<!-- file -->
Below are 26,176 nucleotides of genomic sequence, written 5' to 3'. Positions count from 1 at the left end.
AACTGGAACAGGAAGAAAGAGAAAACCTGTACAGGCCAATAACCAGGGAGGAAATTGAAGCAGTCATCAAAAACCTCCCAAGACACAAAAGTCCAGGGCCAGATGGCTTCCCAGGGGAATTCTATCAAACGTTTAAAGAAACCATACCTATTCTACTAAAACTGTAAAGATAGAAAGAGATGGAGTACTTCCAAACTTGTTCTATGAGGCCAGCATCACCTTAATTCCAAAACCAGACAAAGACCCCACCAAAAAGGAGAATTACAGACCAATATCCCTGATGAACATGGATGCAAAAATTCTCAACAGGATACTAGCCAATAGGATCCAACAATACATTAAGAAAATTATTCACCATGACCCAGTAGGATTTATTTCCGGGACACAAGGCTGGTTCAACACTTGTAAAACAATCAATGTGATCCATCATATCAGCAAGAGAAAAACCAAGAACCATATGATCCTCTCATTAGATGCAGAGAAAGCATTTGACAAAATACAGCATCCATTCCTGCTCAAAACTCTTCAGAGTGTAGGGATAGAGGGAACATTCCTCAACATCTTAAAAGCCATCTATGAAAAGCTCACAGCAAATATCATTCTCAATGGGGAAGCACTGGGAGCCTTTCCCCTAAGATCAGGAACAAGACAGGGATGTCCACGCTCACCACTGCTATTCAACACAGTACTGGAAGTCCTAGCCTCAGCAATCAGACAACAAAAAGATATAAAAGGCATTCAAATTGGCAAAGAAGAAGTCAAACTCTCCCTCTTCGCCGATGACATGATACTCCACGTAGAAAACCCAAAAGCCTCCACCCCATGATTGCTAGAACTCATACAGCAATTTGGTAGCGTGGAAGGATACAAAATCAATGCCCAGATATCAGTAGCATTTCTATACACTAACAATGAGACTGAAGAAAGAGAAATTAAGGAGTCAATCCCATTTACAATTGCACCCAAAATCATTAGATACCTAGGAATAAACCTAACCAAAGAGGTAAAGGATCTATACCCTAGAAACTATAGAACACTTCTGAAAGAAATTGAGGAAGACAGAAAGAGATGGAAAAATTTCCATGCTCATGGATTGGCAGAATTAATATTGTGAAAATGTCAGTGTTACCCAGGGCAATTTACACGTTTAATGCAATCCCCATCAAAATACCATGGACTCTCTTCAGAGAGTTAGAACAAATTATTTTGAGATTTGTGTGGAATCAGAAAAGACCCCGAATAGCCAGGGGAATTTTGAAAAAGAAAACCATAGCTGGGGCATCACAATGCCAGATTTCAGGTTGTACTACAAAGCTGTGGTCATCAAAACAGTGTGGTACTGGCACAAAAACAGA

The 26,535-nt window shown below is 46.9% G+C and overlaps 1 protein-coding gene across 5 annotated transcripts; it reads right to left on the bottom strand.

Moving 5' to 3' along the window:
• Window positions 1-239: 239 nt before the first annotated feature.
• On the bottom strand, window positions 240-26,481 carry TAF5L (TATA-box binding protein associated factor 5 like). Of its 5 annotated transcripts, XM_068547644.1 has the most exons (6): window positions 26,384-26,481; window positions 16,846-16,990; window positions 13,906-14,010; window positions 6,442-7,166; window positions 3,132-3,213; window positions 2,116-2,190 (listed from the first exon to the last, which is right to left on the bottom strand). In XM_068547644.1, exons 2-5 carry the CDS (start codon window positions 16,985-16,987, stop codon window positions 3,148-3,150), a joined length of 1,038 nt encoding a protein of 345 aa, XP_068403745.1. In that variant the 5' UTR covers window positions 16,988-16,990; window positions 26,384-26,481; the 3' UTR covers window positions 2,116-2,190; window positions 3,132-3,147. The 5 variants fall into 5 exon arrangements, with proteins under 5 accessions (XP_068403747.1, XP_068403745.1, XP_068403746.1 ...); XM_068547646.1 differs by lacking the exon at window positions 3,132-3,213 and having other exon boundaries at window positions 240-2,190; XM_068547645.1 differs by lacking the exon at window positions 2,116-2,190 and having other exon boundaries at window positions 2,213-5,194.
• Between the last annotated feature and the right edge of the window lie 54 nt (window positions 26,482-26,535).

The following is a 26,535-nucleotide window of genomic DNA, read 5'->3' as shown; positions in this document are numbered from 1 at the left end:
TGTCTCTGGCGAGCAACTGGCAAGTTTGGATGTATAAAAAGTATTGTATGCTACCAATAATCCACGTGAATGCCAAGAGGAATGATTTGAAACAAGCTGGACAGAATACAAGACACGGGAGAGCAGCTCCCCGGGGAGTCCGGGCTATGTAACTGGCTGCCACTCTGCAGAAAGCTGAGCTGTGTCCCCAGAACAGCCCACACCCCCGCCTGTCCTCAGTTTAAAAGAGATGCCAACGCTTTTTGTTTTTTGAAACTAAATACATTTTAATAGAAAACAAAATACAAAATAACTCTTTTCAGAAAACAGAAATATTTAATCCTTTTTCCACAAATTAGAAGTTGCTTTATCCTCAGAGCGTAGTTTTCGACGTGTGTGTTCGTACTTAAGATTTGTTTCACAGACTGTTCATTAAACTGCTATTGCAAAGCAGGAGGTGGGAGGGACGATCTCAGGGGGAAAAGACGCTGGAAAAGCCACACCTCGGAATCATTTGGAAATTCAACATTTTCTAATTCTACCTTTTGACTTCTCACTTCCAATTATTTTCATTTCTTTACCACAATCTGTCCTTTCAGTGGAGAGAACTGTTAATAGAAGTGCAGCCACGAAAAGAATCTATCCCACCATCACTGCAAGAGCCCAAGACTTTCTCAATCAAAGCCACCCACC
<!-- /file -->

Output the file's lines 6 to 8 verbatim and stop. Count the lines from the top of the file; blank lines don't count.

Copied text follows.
• On the bottom strand, window positions 240-26,481 carry TAF5L (TATA-box binding protein associated factor 5 like). Of its 5 annotated transcripts, XM_068547644.1 has the most exons (6): window positions 26,384-26,481; window positions 16,846-16,990; window positions 13,906-14,010; window positions 6,442-7,166; window positions 3,132-3,213; window positions 2,116-2,190 (listed from the first exon to the last, which is right to left on the bottom strand). In XM_068547644.1, exons 2-5 carry the CDS (start codon window positions 16,985-16,987, stop codon window positions 3,148-3,150), a joined length of 1,038 nt encoding a protein of 345 aa, XP_068403745.1. In that variant the 5' UTR covers window positions 16,988-16,990; window positions 26,384-26,481; the 3' UTR covers window positions 2,116-2,190; window positions 3,132-3,147. The 5 variants fall into 5 exon arrangements, with proteins under 5 accessions (XP_068403747.1, XP_068403745.1, XP_068403746.1 ...); XM_068547646.1 differs by lacking the exon at window positions 3,132-3,213 and having other exon boundaries at window positions 240-2,190; XM_068547645.1 differs by lacking the exon at window positions 2,116-2,190 and having other exon boundaries at window positions 2,213-5,194.
• Between the last annotated feature and the right edge of the window lie 54 nt (window positions 26,482-26,535).

The following is a 26,535-nucleotide window of genomic DNA, read 5'->3' as shown; positions in this document are numbered from 1 at the left end: